Painting Demonstration 1
I'm very excited to show you my YouTube hummingbird painting tutorial! I hope you enjoy watching me paint this lovely little hummingbird!
This painting is a prime example for simplifying your photo. Take the photo down to the basics in your mind and sketches before you put a brush on the paper!
This is a light colored bird against a dark background. The wings are blurred in motion but most of the bird is quite crisp. I especially love the underflow of the backlighting and reflected light on the hummingbird's belly! The salvia is sharply in focus around the beak, but I rather like the blurred background salvias. Something between the two would be ideal. Obviously I have to zoom in a little on my subject, there's too much else going on in the photo that wouldn't work for a painting. I want to leave plenty of room for dark transparent backgrounds around my hummingbird to really draw the viewer's eye.
Painting Demonstration 2
The first wash is a very quick one with lots of white space left. I dash ultramarine blue across the entire painting, leaving out the highlights on the hummingbird and the flowers. I pull a little color into the hummingbird wings where they're are in motion and tail where it's in deep shadow. I always work around the entire painting, especially in the first wash.
Painting Demonstration 3
In the next wash, I add some phthalocyanine green to the mostly wet ultramarine blue wash. I want a lovely transparent mottled background before I start adding strong darks. Notice I've still left a lot of white paper.
Artist TipsIf you don't pull the background into the objects, it looks cutout, photoshopped onto the background. The real shapes are the value patterns - not the objects!
Painting Demonstration 4
I start adding some strong darks. I enjoyed using ultramarine pink for subjects like this. It's completely transparent and delicate when subtly used, but can be a strong deep purple when it's painted with a bolder hand.
I just barely start the hummingbird in this layer. Just a touch of bright greens and a bit more in the wings. I'm still negative painting around the hummingbird to make it glow against the background.
I add a touch of burnt sienna to the ultramarine blue in the background. Burnt sienna is a strong opaque so a little goes a long way!
The salvia flowers are just painted with a few dashes. I have the option of adding more detail later - but then again that would distract from the hummingbird which is the painting's subject! Keep your center of interest the most detailed!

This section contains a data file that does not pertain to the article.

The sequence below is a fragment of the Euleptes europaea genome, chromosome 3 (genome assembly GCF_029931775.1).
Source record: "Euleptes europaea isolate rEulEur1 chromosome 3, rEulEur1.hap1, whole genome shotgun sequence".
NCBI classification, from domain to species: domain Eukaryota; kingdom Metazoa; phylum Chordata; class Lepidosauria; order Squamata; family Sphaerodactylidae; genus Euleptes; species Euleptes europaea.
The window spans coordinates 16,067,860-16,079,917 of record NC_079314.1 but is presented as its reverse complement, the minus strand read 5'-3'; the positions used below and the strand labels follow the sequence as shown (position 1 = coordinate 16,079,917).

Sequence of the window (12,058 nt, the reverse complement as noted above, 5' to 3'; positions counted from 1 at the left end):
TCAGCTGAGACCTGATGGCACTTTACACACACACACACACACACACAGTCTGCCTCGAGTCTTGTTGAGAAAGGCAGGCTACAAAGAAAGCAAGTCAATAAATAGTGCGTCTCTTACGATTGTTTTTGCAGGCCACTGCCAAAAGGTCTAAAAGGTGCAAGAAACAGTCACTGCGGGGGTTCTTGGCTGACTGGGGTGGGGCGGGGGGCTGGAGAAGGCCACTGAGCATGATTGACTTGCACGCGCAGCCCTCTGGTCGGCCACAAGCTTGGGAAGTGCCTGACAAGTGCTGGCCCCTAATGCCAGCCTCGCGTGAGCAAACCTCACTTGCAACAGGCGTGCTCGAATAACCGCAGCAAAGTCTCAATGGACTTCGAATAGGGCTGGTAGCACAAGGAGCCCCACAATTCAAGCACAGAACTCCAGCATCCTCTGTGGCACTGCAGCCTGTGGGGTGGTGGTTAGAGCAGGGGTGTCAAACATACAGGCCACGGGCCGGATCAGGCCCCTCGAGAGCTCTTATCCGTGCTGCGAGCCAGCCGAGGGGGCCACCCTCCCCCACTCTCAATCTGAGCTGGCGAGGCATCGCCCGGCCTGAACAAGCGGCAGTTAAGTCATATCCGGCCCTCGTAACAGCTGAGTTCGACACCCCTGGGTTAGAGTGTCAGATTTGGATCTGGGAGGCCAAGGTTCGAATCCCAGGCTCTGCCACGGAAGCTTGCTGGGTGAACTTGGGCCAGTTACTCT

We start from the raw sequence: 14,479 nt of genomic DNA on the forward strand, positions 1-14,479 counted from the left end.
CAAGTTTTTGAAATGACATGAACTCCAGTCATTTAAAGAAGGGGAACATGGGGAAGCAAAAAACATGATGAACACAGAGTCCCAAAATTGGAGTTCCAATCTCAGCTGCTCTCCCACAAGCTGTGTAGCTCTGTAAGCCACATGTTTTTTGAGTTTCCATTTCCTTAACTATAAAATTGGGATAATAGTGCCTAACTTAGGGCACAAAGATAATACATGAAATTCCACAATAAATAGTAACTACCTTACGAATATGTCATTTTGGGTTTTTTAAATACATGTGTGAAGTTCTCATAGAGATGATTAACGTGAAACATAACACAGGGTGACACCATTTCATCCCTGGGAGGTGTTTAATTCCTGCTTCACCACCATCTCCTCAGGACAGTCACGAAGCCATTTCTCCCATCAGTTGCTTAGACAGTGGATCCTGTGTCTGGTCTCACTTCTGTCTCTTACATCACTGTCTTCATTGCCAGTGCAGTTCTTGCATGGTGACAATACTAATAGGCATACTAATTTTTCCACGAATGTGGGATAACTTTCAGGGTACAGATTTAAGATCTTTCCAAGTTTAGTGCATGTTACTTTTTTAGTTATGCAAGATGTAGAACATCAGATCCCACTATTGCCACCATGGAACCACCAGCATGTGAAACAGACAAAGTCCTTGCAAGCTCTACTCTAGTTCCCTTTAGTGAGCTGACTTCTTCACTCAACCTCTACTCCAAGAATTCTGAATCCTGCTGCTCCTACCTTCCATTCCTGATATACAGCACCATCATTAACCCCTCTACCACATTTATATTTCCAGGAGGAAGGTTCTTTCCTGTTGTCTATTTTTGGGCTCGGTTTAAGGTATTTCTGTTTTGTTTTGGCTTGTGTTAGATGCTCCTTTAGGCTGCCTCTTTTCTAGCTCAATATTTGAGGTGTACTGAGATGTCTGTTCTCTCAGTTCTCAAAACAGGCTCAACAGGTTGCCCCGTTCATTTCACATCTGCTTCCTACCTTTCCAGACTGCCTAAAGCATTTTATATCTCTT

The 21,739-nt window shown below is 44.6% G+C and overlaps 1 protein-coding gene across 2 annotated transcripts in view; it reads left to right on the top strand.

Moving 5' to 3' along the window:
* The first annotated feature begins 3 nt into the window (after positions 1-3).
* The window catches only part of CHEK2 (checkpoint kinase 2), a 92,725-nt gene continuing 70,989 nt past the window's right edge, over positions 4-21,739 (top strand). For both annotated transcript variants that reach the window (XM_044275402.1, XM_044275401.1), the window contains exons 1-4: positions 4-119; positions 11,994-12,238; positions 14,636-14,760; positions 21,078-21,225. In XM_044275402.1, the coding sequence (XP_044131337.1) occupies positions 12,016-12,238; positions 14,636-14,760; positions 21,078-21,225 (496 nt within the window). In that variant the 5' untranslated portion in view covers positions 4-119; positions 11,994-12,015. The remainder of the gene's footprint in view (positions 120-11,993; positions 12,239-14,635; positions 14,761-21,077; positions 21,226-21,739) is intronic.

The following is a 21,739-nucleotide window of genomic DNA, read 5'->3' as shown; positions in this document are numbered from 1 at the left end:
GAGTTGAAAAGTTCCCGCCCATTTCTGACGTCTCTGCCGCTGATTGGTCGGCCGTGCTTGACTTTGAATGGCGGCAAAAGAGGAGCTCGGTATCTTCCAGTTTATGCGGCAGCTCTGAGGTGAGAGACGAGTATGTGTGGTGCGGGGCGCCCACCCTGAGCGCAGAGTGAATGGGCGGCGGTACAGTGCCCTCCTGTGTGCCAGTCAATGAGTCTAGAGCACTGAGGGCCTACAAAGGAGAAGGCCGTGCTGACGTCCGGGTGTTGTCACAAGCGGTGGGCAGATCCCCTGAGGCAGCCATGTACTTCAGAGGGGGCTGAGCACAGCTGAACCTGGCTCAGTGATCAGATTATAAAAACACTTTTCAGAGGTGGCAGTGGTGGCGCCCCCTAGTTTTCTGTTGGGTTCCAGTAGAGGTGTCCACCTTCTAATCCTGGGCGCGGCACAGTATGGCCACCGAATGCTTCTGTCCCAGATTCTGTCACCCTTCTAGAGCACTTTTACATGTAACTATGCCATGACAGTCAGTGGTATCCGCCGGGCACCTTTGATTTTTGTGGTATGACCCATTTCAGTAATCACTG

Painting Demonstration 5
I start pulling colors into the hummingbird from the background washes. I want my subject to be integrated with the background - especially since the wings are little blurs of wing color and background! I'm painting the wings with strong edges planning on softening the edges with a rag later. To me, that works better for moving objects than painting them wet into wet blurs. Real moving wings will have static, clear shapes as well as blurs.
Painting Demonstration 6
I'm really painting the hummingbird in this layer. I use a lot of tiny brushstrokes, little dashes with my brush shaped like the feathers of the hummingbird. I pull shadows down the wings and into the belly of the hummingbird. But all the strokes are delicate strokes to mimic the iridescent feathers. I want light to dance on the changing colors of the feathers when I'm done!
Painting Demonstration 7
I've almost finished the hummingbird now. Quinacridone gold feathery strokes make the belly almost glow in the sunlight. I've pulled a little color off the underside of the belly and the neck to show reflecting light from the ground. Whenever you're pulling out color, remember to use a clean brush!
Next I'll pull out a bit more color off the wings and texture them slightly in dry brush, moving in the direction of the feathers.
I'm going to use an xacto knife of carefully pull out a sparkle in the bird's eye. I love having a knife for quick paintings. It makes it very easy to get sparkles, a line on a sailboat, a strand of hair. Those delicate details that are almost impossible to get any other way than jaggedly uncovering tiny bits of white paper. I always save a knife for my very last finishing touches since it obviously damages the paper. Also, please be very careful using a knife! Don't cut yourself or ruin your painting at the last stage. I highly recommend practice on spare paper and waiting for your painting to dry before using a blade on it!
I want fellow artists to note the limited palette. The limited palette is part of what makes this painting really work since the same colors repeat across the painting. Also, with the glowing iridescence but no chalky counterpoints, this is not a painting for gouache. The whole painting would lose the glow that makes it work.
My biggest fan (aka my husband) requested that next video I edit out less and make it longer. Please let me know what you think!
I hope you have fun painting! Until next week!